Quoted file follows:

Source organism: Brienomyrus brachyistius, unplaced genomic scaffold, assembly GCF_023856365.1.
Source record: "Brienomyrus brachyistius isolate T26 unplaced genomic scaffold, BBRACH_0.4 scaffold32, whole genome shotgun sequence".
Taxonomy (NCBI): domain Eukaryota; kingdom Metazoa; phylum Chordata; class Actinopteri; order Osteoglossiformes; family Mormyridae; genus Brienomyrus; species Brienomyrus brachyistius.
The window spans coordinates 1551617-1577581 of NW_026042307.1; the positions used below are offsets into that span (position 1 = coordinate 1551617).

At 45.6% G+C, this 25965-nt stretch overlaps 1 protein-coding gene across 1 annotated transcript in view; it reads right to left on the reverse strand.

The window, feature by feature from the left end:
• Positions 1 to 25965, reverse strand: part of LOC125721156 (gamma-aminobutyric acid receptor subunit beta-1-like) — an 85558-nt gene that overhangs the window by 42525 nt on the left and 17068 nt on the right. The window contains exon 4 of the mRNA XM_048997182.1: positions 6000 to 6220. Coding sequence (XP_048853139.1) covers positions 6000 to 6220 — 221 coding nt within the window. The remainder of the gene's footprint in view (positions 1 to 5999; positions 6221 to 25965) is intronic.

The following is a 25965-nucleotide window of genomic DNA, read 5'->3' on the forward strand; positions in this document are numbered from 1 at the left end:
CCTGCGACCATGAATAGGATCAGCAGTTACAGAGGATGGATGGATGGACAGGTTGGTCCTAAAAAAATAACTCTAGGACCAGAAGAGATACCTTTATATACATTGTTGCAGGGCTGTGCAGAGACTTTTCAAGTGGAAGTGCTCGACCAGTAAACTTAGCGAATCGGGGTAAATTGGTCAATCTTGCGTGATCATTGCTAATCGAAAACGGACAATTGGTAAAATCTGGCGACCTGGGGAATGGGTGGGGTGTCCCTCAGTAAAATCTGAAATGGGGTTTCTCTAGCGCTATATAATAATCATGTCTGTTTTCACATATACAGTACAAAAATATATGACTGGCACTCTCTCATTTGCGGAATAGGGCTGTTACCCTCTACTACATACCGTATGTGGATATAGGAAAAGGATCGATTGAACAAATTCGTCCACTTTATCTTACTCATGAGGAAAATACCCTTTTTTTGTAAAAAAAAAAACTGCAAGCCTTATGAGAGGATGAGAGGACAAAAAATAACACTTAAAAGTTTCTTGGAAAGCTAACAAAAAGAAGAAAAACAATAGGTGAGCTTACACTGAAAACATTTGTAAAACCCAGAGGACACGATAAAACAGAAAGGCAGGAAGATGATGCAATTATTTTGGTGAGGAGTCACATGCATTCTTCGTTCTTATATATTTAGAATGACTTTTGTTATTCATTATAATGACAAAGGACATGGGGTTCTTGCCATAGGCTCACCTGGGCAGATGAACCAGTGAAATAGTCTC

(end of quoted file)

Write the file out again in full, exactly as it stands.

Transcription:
Source organism: Brienomyrus brachyistius, unplaced genomic scaffold, assembly GCF_023856365.1.
Source record: "Brienomyrus brachyistius isolate T26 unplaced genomic scaffold, BBRACH_0.4 scaffold32, whole genome shotgun sequence".
Taxonomy (NCBI): domain Eukaryota; kingdom Metazoa; phylum Chordata; class Actinopteri; order Osteoglossiformes; family Mormyridae; genus Brienomyrus; species Brienomyrus brachyistius.
The window spans coordinates 1551617-1577581 of NW_026042307.1; the positions used below are offsets into that span (position 1 = coordinate 1551617).

At 45.6% G+C, this 25965-nt stretch overlaps 1 protein-coding gene across 1 annotated transcript in view; it reads right to left on the reverse strand.

The window, feature by feature from the left end:
• Positions 1 to 25965, reverse strand: part of LOC125721156 (gamma-aminobutyric acid receptor subunit beta-1-like) — an 85558-nt gene that overhangs the window by 42525 nt on the left and 17068 nt on the right. The window contains exon 4 of the mRNA XM_048997182.1: positions 6000 to 6220. Coding sequence (XP_048853139.1) covers positions 6000 to 6220 — 221 coding nt within the window. The remainder of the gene's footprint in view (positions 1 to 5999; positions 6221 to 25965) is intronic.

The following is a 25965-nucleotide window of genomic DNA, read 5'->3' on the forward strand; positions in this document are numbered from 1 at the left end:
CCTGCGACCATGAATAGGATCAGCAGTTACAGAGGATGGATGGATGGACAGGTTGGTCCTAAAAAAATAACTCTAGGACCAGAAGAGATACCTTTATATACATTGTTGCAGGGCTGTGCAGAGACTTTTCAAGTGGAAGTGCTCGACCAGTAAACTTAGCGAATCGGGGTAAATTGGTCAATCTTGCGTGATCATTGCTAATCGAAAACGGACAATTGGTAAAATCTGGCGACCTGGGGAATGGGTGGGGTGTCCCTCAGTAAAATCTGAAATGGGGTTTCTCTAGCGCTATATAATAATCATGTCTGTTTTCACATATACAGTACAAAAATATATGACTGGCACTCTCTCATTTGCGGAATAGGGCTGTTACCCTCTACTACATACCGTATGTGGATATAGGAAAAGGATCGATTGAACAAATTCGTCCACTTTATCTTACTCATGAGGAAAATACCCTTTTTTTGTAAAAAAAAAAACTGCAAGCCTTATGAGAGGATGAGAGGACAAAAAATAACACTTAAAAGTTTCTTGGAAAGCTAACAAAAAGAAGAAAAACAATAGGTGAGCTTACACTGAAAACATTTGTAAAACCCAGAGGACACGATAAAACAGAAAGGCAGGAAGATGATGCAATTATTTTGGTGAGGAGTCACATGCATTCTTCGTTCTTATATATTTAGAATGACTTTTGTTATTCATTATAATGACAAAGGACATGGGGTTCTTGCCATAGGCTCACCTGGGCAGATGAACCAGTGAAATAGTCTC